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Woman charged in Smart kidnapping competent for trial


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SALT LAKE CITY -- Wanda Barzee, one of Elizabeth Smart's accused kidnappers, is competent to stand trial. That's according to doctors at the Utah State Hospital. It could begin the criminal process against her since she was charged in 2003.

Dora Corbett, Barzee's mother, was at Friday's hearing and said her daughter was more like herself now then when she was arrested. When asked why she though Barzee was competent, Corbett replied, "I don't know, just being a mother I guess."

She said it was mother's intuition. She also said she thought Barzee was ready to accept responsibility for what happened.

The state's case against Barzee has been delayed since 2004, when a judge ruled she was incompetent. Barzee began involuntary medication at that hospital in May of 2008 after twice being deemed incompetent.

Barzee's attorneys asked the judge to continue Friday's competency review hearing so they could review the hospital's report and consult with experts about it. They said they were not surprised by the report and wanted to see the best course of action happen, whatever that may be.

Barzee's attorney Scott Williams said, "It does my heart good to defend Ms. Barzee and to play that role. Barzee is, frankly, a gentle, kind, loving person."

Prosecutors said they were pleased and encouraged by the report.

"This is what we advocated for, and it appears that judgment has been validated at least by the state hospital," said prosecutor Alicia Cook.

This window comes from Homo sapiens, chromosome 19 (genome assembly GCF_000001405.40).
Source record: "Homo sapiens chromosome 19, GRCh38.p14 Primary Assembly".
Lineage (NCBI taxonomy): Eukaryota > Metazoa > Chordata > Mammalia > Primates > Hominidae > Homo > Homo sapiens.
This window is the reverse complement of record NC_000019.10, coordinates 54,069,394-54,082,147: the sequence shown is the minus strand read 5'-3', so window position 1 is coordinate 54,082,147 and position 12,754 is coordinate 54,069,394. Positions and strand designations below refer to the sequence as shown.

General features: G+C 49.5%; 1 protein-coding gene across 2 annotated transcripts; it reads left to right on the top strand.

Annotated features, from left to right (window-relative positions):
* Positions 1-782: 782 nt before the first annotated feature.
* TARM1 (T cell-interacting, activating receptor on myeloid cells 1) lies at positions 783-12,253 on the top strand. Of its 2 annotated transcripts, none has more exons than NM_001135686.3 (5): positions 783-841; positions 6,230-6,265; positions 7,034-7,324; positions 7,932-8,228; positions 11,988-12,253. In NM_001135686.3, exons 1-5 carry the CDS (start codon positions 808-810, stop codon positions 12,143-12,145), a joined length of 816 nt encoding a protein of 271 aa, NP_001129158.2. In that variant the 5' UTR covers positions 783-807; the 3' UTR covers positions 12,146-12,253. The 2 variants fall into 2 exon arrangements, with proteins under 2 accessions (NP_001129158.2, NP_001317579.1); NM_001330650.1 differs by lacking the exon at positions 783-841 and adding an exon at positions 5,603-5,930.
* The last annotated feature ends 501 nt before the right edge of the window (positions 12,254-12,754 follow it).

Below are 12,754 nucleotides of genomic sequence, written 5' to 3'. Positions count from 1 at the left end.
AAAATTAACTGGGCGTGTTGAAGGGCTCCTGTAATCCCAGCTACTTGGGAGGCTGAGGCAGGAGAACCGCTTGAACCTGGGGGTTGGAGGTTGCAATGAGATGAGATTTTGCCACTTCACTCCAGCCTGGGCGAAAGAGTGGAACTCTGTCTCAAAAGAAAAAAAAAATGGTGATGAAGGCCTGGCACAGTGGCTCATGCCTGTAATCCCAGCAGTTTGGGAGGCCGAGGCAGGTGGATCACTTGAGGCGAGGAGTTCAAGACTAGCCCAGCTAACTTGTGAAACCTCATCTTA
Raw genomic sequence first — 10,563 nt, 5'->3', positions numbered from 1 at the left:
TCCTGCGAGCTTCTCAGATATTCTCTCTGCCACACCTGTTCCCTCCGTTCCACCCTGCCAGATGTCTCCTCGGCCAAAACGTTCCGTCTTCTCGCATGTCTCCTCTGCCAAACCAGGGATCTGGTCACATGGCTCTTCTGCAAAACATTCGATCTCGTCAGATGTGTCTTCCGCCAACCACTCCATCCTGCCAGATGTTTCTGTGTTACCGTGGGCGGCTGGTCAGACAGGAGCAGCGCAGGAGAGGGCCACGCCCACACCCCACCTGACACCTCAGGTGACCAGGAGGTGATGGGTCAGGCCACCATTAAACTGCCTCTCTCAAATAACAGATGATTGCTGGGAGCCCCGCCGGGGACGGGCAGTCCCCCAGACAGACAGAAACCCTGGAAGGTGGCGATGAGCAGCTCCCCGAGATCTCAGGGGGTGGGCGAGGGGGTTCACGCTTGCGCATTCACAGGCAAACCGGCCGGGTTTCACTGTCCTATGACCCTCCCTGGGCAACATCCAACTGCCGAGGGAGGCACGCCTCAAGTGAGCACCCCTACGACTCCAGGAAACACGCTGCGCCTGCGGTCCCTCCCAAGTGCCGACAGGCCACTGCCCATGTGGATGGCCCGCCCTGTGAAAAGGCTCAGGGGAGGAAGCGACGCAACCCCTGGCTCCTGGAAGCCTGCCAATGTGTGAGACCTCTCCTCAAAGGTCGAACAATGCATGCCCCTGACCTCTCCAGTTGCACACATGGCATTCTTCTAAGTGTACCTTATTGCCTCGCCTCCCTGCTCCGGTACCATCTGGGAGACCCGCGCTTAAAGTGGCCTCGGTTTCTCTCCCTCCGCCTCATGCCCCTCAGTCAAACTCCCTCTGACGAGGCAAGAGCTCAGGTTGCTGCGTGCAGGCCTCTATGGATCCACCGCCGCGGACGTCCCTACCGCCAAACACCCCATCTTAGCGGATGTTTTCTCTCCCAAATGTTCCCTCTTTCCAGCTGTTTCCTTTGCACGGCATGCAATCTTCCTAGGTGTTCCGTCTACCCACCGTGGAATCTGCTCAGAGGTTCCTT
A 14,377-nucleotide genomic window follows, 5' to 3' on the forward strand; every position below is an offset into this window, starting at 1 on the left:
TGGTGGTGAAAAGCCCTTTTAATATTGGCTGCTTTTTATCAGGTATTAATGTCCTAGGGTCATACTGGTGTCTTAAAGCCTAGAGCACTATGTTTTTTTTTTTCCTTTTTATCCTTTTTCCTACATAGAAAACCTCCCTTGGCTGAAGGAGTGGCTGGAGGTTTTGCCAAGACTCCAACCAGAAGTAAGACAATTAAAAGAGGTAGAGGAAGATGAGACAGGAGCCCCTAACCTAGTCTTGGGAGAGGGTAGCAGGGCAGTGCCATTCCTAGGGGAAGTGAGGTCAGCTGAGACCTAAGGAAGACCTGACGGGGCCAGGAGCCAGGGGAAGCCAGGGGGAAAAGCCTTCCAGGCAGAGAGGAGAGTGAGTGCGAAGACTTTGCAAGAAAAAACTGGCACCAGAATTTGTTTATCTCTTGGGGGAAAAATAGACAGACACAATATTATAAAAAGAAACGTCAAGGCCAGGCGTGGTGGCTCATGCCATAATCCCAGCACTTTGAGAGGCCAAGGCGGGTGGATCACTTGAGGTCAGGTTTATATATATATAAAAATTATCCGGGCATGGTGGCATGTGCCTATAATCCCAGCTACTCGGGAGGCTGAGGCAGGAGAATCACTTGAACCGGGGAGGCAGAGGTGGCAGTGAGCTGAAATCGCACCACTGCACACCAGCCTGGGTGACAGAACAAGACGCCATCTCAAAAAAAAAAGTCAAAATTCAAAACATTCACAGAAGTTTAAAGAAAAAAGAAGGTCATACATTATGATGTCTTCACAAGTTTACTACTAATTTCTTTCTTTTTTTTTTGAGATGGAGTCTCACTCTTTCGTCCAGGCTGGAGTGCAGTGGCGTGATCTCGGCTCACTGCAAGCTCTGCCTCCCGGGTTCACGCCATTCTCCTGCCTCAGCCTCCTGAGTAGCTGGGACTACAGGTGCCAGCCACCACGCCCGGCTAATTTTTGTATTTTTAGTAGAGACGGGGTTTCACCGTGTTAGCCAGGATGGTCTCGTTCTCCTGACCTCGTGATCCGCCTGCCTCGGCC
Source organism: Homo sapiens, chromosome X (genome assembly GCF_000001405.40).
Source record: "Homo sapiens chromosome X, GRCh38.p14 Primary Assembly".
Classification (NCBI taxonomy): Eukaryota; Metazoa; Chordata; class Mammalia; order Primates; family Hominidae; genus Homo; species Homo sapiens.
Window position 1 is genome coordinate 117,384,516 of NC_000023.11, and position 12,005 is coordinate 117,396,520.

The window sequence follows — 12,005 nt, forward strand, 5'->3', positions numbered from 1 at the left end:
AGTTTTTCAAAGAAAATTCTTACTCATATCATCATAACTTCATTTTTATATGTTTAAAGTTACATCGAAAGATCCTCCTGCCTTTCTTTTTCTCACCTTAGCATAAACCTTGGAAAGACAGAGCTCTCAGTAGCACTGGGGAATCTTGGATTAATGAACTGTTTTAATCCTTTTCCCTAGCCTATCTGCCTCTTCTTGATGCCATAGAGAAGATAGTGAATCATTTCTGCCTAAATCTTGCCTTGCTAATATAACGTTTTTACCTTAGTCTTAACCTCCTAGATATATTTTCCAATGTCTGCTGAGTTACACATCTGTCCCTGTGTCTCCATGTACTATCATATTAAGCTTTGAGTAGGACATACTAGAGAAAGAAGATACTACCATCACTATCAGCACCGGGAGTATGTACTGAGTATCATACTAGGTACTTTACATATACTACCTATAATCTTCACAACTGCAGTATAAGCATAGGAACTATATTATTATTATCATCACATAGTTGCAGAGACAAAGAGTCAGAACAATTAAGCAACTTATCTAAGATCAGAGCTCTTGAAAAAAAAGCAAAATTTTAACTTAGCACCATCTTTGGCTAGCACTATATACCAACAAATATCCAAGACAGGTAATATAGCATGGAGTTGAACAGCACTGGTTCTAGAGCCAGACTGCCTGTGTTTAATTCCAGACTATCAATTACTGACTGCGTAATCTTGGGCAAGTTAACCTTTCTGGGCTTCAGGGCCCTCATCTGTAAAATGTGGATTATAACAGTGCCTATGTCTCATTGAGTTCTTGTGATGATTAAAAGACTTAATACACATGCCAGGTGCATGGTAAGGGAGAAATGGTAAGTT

Prosecutors say this is one of the first cases in Utah where the option of involuntary medication has been used.

Cook said, "This result is encouraging. It obviously affirms that it's a route we should consider with incompetent defendants who are refusing to participate in treatment."

Despite this victory, Cook said she supported the defense's request for more time to review the report.

"I have great trust in the state hospital. I have a lot of faith in the professionals there. I believe that they do very good work, but this is a case that has been pending for years and it does deserve the thorough look that the defense wants to give to it," she said.

At the hearing, Barzee looked noticeably healthier, but did not speak. Ed Smart, Elizabeth's father, was also in attendance, along with Barzee's mother, Dora Corbett.

The hearing will continue Nov. 19. Attorneys for Barzee could challenge the hospital's report. If they do, there could be another competency hearing. It will ultimately be up to the judge to determine competency.

Barzee's former husband, Brian David Mitchell, was declared incompetent to stand trial on state charges. A judge ruled he cannot be forcibly medicated. The state's case is on hold as federal prosecutors pursue their case against him. Two weeks ago, Elizabeth Smart recounted her 9-month ordeal during the federal competency hearing for Mitchell.

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Story compiled with contributions from Sandra Yi and Randall Jeppesen.

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